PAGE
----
It is always a bad sign, when you've got a problem with a script, and you reach for Google, only to find nothing more than a string of Chinese characters on half a page, and a similar StackOverflow question left unanswered since 2008, save for advice to use SSIS instead.
This sort of thing happens when you're using Server Management Objects (SMO) and it's such a shame, as it is potentially a very useful way of automating routine jobs, such as when you need to produce database scripts that will work across SQL Server versions. In fact, almost any job that you can do via SSMS can be done through SMO. With PowerShell and SMO, you can work magic, but with that strange lonesome feeling that not many people have ever walked down the same path. It's the awful documentation, combined with the intricate arcane and multi-layered interface that make SMO hard work for the unfamiliar, but it shouldn't be like this.
Before SQL Server 2005, we had a COM object called Distributed Management Objects (SQL-DMO), originally SQLOLE, which was very serviceable for scripting databases, or the various tables or routines within them. It drove Enterprise Manager. It was useful for routine database tasks that needed to be scripted, especially because it worked across several versions of SQL Server and so removed the need for having different T-SQL for each version. It also worked with any application that could interact with COM objects. When SQL Server moved to .NET, a replacement was provided called SMO. It was a new, ambitious, design but had a lot of features that were there to provide backward compatibility. It worked with .NET languages, but until PowerShell came along, suitable scripting languages to use with it were rare.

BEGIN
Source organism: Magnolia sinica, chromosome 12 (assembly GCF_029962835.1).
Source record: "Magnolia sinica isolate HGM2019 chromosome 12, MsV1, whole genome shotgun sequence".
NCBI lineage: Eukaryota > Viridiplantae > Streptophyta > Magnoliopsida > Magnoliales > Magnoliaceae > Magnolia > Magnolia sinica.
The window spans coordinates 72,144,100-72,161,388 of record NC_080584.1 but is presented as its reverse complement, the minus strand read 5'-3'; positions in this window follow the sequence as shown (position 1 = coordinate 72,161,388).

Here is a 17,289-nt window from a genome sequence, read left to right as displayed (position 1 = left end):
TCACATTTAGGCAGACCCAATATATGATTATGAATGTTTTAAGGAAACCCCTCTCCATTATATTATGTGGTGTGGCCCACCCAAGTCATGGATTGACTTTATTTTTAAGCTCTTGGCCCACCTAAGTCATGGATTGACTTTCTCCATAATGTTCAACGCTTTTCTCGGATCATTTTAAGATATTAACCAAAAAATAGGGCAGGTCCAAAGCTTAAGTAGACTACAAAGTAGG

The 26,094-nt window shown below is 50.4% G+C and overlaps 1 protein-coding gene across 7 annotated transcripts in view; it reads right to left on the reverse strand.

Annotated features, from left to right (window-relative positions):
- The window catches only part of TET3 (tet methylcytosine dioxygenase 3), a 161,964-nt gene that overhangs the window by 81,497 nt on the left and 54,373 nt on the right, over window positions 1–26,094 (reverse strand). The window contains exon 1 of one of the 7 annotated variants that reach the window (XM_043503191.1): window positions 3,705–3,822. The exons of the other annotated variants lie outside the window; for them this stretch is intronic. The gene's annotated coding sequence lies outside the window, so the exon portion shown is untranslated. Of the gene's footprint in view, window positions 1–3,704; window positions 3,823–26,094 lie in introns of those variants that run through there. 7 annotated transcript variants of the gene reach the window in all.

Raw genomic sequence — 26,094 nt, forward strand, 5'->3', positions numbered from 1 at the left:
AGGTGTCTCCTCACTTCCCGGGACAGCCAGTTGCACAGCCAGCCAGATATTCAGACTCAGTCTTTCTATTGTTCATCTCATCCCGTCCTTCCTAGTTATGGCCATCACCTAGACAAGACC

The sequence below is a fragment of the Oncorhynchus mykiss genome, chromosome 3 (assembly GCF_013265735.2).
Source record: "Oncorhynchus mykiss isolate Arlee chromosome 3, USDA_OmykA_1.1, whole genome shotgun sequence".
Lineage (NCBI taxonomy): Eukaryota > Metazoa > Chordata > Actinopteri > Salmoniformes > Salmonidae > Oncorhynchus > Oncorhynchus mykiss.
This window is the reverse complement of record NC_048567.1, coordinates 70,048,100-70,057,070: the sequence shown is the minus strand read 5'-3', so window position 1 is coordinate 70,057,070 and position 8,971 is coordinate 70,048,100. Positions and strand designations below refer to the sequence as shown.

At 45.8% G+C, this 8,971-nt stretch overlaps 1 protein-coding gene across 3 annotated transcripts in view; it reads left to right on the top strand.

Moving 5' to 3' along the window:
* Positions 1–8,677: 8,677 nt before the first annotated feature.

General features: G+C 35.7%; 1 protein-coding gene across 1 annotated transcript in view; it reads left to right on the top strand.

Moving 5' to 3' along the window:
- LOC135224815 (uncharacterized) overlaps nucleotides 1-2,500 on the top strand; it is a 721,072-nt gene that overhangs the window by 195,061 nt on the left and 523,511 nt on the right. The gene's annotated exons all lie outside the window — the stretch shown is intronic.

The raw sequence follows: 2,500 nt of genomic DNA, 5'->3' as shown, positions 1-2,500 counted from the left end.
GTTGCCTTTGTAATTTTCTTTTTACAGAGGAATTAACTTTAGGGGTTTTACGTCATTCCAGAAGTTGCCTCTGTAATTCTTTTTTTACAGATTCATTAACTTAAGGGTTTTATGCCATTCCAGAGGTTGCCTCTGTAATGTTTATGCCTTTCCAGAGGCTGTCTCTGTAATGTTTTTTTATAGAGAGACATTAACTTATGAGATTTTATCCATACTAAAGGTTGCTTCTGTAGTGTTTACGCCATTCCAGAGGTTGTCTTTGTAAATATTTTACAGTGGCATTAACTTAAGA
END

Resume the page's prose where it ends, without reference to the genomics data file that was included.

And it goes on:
Microsoft has always shown its ambivalence to letting users loose on SMO by neglecting to provide anything remotely resembling adequate documentation. All we get is minimal, and probably machine-generated, documentation of the SMO classes, methods and so on. Even the examples have errors. Microsoft has to keep SMO up to date because it is used for SSMS, but there is a great deal of passive resistance to supporting the users who need to use it for scripting. Six years have passed since SMOs release, and despite the initial strong promotion of Powershell as a SQL Server tool, even the sqlps utility is now under warning for deprecation, although apparently will be replaced by a module. Also, there has been little sign of effort in 'putting SMO right' by providing a good solid bank of examples and human-oriented explanation about how to go about automating routine SQL Server tasks with it. Even worse, they have now ensured that your scripts will need to be altered to work with SQL Server 2012, by renaming the .NET libraries. This isn't what we earthlings call love, Microsoft.